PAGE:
While all trans people experience oppositional sexism in the form of transphobia, those of us on the trans female or trans feminine spectrums face additional scrutiny due to the specific direction of our gender transgressions — that is, toward the female and/or feminine, which are both delegitimized due to traditional sexism. I called this particular intersection of oppositional and traditional sexism “transmisogyny” and, over the course of Whipping Girl, I provide many specific examples of how it plays out in our lives, especially with regards to common stereotypes, media depictions, psychopathologizing theories, and sexualization. Some of these points are also discussed in the pieces collected below.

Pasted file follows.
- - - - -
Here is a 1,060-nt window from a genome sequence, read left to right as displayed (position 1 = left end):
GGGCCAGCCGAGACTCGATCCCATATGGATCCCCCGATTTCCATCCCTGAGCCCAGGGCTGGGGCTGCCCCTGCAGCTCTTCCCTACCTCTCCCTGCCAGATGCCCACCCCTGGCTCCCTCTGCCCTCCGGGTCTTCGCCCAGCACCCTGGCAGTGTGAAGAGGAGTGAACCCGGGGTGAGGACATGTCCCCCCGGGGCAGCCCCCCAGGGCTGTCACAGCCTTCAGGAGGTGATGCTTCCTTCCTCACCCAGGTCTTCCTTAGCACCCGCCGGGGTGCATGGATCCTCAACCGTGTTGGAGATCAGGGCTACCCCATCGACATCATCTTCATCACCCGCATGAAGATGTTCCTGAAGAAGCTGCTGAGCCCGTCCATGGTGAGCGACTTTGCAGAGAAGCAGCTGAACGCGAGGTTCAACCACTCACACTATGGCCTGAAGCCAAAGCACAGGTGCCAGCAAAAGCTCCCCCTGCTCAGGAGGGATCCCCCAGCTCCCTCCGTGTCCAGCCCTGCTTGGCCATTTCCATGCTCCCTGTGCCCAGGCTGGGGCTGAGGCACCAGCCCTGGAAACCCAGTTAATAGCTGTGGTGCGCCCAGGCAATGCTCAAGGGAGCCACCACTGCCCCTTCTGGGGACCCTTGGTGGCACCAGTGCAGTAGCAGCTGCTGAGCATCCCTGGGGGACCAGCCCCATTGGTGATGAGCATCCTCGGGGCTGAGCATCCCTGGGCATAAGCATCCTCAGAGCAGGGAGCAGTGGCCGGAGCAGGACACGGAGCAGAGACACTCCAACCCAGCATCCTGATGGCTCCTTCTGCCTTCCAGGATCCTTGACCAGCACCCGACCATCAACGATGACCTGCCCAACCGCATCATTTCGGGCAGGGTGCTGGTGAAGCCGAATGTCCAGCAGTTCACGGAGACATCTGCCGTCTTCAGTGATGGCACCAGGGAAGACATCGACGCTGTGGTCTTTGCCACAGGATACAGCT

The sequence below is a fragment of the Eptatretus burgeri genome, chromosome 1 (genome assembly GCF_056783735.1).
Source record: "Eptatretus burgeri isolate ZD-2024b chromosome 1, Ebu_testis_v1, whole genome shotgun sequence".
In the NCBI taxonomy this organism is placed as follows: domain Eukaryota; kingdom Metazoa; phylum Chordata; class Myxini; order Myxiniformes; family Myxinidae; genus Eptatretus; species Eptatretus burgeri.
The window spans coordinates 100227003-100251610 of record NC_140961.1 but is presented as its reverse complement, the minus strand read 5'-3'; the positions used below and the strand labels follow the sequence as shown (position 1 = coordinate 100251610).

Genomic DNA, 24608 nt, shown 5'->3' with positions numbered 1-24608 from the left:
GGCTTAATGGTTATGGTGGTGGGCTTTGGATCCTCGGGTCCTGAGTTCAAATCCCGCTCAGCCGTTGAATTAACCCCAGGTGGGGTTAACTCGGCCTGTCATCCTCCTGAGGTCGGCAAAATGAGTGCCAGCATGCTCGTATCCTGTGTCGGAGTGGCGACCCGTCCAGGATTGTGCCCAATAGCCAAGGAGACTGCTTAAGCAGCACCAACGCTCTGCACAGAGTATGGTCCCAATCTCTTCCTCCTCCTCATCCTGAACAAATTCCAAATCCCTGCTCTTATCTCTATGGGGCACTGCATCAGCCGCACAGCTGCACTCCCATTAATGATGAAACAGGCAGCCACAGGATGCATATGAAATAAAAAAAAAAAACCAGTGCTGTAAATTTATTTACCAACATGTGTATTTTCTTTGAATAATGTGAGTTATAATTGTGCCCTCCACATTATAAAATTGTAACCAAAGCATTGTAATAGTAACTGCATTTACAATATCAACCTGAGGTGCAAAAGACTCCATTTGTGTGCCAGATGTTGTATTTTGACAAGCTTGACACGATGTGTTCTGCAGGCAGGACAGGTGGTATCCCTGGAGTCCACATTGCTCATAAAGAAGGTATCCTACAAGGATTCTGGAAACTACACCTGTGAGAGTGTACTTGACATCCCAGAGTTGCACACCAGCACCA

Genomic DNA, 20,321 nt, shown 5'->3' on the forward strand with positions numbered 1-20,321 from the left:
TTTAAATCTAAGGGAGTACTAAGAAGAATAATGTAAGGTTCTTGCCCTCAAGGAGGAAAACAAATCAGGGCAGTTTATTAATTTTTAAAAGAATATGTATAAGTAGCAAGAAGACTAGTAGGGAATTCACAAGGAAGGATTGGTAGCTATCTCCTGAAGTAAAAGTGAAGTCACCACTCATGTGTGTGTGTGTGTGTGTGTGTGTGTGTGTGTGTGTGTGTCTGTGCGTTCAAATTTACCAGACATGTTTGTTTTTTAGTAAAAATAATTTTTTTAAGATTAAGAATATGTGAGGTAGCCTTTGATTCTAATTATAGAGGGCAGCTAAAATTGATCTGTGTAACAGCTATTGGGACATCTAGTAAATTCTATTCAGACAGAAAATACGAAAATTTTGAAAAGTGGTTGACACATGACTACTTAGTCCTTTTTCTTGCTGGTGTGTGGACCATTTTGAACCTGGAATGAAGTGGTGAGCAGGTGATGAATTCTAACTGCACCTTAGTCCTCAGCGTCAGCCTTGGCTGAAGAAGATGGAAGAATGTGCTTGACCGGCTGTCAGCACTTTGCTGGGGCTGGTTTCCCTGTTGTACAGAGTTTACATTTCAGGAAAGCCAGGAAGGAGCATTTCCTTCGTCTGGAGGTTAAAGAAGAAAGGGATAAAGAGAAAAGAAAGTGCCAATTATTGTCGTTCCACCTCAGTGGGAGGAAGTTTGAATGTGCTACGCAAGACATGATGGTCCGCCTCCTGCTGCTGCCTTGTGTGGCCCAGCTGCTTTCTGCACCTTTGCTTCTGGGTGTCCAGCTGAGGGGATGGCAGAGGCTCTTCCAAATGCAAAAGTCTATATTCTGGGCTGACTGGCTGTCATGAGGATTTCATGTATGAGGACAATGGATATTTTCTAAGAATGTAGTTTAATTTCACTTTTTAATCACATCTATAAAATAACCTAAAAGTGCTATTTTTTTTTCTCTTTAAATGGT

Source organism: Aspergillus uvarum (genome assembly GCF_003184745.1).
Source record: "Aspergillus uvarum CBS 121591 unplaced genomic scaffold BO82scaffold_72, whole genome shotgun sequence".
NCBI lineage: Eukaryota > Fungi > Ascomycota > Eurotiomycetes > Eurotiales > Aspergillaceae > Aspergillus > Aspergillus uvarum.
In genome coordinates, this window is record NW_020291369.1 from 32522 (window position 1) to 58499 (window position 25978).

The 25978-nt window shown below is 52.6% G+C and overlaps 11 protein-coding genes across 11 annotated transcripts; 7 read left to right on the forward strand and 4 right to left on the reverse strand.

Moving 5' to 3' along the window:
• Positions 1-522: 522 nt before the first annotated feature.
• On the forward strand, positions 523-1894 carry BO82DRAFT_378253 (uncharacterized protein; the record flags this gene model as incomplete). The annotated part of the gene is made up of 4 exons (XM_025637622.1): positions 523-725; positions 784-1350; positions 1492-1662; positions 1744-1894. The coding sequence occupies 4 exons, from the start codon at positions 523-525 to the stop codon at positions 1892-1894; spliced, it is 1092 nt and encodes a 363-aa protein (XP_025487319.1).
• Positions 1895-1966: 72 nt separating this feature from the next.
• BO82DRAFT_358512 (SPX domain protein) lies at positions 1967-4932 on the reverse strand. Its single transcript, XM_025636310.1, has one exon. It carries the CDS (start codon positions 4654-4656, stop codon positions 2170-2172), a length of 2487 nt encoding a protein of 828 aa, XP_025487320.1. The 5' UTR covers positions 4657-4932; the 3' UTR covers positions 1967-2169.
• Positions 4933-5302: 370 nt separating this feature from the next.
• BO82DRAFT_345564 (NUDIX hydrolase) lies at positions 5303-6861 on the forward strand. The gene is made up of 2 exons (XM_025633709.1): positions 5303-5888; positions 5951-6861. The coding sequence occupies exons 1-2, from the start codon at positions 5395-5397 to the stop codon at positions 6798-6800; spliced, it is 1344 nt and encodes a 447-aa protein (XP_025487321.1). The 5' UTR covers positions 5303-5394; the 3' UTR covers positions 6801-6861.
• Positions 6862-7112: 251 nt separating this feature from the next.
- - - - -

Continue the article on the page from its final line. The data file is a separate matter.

Part of why I’m writing this now is that I’ve seen the term increasingly debated online lately. These debates are often centered on the more recent terms TMA (transmisogyny affected) and TME (transmisogyny exempt), which I did not coin. I have no objections to TMA and TME per se — they seem like potentially useful non-binary- and non-identity-based ways of discussing the phenomenon. But I’m admittedly not familiar with everything that others are saying or claiming under this newer rubric, so there may potentially be some points of disagreement. I do know that some of these debates relate to who precisely is impacted by transmisogyny and who is not — I share some of my thoughts on these matters in the follow up pieces listed below (especially the first two).